Suri closed her eyes and put her head against his chest.
“I will live,” she rasped from her bruised throat. “The blood is all his.”
The next few days Suri rode in the wagon with Bette and the child. She was sore and bruised but for the most part alright. Yeke rode up at least once an hour to check on her and Bette kept giggling as if she knew a secret. Suri had gone over and over in her head the events of the night before.
Everyone assumed that she had taken out the first man and the second one had almost killed her; she knew different. Suri was well aware of the child’s father’s abilities and now she realized that the little girl had inherited at least some of them. That demon father of hers always could make any one do anything he wanted; Suri had always been careful not to look into his eyes. She never trusted him and now she knew that the child could bewitch people as well, barely a year old and she had made a grown man cut his own throat. Suri felt that it might be best if no one knew this.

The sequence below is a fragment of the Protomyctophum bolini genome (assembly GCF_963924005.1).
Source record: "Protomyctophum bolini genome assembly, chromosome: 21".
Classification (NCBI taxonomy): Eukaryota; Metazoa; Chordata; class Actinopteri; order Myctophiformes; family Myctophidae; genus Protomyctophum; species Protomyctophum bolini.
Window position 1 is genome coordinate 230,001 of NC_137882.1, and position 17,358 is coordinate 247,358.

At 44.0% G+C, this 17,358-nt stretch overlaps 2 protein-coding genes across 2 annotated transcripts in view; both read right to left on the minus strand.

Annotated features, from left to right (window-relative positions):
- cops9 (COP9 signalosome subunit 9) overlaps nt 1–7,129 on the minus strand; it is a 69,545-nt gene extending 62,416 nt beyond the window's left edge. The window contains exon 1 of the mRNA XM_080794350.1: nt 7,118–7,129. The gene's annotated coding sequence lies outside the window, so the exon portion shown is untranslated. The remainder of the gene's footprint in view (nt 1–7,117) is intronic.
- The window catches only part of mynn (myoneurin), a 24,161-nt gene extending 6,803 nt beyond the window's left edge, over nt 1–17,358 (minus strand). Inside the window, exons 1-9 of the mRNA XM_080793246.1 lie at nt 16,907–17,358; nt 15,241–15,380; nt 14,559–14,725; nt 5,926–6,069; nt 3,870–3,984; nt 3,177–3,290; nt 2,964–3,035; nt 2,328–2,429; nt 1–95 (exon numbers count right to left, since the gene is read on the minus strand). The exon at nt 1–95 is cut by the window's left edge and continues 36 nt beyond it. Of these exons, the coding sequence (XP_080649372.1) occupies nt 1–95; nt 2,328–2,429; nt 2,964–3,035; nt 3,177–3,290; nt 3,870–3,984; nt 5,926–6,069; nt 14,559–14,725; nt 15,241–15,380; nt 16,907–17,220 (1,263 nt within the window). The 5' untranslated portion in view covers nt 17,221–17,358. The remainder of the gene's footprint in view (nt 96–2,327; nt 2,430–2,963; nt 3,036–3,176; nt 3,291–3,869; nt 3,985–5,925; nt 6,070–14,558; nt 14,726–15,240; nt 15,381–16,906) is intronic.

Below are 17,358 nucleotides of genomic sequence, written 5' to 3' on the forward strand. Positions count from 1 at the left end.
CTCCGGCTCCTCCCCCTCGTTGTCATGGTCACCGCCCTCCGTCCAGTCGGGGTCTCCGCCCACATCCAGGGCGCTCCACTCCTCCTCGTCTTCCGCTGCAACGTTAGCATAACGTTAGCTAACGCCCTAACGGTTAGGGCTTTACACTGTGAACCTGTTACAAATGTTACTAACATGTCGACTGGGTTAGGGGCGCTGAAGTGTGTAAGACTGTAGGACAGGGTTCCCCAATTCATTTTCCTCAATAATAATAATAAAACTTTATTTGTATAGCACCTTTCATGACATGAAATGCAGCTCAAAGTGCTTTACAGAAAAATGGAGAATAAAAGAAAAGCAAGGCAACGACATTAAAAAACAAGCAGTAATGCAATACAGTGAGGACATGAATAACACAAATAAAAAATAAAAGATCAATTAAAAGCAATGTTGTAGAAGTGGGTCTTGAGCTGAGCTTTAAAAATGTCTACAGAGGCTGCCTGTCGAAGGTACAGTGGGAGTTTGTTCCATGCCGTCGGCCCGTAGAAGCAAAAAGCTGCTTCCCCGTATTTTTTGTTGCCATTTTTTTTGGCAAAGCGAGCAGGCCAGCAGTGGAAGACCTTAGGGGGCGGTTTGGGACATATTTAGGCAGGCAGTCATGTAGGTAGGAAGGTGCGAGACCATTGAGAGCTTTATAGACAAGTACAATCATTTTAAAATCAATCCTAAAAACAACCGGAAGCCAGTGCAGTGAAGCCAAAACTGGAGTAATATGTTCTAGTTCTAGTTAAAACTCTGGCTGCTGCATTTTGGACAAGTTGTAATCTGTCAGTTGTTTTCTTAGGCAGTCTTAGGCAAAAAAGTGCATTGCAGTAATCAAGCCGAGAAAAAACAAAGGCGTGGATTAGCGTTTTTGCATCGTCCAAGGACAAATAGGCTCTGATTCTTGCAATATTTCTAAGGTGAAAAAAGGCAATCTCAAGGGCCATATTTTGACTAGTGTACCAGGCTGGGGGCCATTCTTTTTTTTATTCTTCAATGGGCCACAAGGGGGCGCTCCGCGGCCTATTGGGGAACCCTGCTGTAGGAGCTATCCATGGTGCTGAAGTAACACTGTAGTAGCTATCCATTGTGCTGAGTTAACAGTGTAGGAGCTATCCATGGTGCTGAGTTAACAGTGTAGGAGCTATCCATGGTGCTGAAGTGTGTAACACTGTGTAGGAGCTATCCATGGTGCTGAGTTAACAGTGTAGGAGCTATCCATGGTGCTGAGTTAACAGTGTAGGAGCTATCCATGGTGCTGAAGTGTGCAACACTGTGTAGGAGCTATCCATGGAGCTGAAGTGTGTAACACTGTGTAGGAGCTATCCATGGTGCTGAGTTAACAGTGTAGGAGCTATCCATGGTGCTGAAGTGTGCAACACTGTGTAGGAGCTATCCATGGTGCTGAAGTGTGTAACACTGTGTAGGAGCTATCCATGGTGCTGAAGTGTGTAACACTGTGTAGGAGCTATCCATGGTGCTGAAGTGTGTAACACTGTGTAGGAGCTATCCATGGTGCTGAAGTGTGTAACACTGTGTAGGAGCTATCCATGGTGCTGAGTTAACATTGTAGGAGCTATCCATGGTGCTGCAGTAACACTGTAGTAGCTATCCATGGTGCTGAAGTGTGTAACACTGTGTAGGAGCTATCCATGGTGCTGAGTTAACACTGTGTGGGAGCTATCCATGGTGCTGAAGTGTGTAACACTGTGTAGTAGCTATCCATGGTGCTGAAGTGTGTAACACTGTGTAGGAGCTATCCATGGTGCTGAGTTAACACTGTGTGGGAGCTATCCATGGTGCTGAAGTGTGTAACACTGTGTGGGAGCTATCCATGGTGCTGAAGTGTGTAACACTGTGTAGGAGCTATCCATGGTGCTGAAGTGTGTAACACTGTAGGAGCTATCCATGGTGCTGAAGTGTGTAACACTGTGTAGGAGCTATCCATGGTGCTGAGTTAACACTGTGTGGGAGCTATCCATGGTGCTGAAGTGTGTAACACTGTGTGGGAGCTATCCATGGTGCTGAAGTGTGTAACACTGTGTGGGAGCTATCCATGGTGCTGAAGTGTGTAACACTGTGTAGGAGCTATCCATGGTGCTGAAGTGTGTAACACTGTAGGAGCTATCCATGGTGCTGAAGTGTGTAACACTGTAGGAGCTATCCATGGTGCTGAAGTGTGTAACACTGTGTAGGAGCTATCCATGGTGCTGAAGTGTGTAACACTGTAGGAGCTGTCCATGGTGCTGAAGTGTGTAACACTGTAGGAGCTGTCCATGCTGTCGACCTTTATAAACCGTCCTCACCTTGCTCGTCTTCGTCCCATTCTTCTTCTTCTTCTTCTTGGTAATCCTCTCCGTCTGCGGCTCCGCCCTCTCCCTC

“Here he comes again Lady Suri,” Bette giggled.
Suri turned to her, eyes flashing.
“I know you think that Yeke and I are fond of each other Bette and it is true we are but my father is the Khan and he will decide my husband. I do not have the privilege of most Scythian women to choose my mate. I have responsibilities. Alliances must be made and I will do as he says for my people.”
Suri said this with more than a bit of sadness in her voice as Yeke approached the wagon.
“Our scout has seen riders in the distance,” Yeke announced.
“Are we being followed,” Suri rasped?
“No they come from ahead of us; they are from the winter camp of your father.”